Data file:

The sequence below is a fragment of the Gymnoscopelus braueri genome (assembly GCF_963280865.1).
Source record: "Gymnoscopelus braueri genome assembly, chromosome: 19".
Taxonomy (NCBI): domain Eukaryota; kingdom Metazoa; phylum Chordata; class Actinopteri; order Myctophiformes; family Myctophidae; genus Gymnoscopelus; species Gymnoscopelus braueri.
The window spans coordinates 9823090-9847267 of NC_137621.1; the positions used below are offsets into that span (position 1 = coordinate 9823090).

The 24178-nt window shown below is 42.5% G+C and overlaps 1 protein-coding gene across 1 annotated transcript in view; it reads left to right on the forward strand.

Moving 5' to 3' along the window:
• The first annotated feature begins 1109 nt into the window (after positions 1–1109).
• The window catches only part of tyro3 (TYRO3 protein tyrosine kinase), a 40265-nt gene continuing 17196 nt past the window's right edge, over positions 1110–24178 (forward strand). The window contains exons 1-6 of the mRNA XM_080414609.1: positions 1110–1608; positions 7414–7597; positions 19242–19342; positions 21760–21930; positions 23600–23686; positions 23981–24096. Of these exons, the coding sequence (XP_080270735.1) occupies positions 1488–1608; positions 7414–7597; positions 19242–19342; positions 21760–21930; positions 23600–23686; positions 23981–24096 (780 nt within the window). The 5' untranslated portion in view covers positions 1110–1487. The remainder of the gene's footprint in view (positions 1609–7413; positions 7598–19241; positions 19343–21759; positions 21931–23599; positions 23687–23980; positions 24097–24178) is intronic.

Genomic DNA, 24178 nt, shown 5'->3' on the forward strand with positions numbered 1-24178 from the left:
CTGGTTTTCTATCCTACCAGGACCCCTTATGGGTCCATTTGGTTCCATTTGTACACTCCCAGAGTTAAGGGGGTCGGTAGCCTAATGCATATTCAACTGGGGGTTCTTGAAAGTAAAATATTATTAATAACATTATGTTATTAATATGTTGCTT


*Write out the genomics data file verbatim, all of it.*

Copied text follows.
The sequence below is a fragment of the Gymnoscopelus braueri genome (assembly GCF_963280865.1).
Source record: "Gymnoscopelus braueri genome assembly, chromosome: 19".
Taxonomy (NCBI): domain Eukaryota; kingdom Metazoa; phylum Chordata; class Actinopteri; order Myctophiformes; family Myctophidae; genus Gymnoscopelus; species Gymnoscopelus braueri.
The window spans coordinates 9823090-9847267 of NC_137621.1; the positions used below are offsets into that span (position 1 = coordinate 9823090).

The 24178-nt window shown below is 42.5% G+C and overlaps 1 protein-coding gene across 1 annotated transcript in view; it reads left to right on the forward strand.

Moving 5' to 3' along the window:
• The first annotated feature begins 1109 nt into the window (after positions 1–1109).
• The window catches only part of tyro3 (TYRO3 protein tyrosine kinase), a 40265-nt gene continuing 17196 nt past the window's right edge, over positions 1110–24178 (forward strand). The window contains exons 1-6 of the mRNA XM_080414609.1: positions 1110–1608; positions 7414–7597; positions 19242–19342; positions 21760–21930; positions 23600–23686; positions 23981–24096. Of these exons, the coding sequence (XP_080270735.1) occupies positions 1488–1608; positions 7414–7597; positions 19242–19342; positions 21760–21930; positions 23600–23686; positions 23981–24096 (780 nt within the window). The 5' untranslated portion in view covers positions 1110–1487. The remainder of the gene's footprint in view (positions 1609–7413; positions 7598–19241; positions 19343–21759; positions 21931–23599; positions 23687–23980; positions 24097–24178) is intronic.

Genomic DNA, 24178 nt, shown 5'->3' on the forward strand with positions numbered 1-24178 from the left:
CTGGTTTTCTATCCTACCAGGACCCCTTATGGGTCCATTTGGTTCCATTTGTACACTCCCAGAGTTAAGGGGGTCGGTAGCCTAATGCATATTCAACTGGGGGTTCTTGAAAGTAAAATATTATTAATAACATTATGTTATTAATATGTTGCTT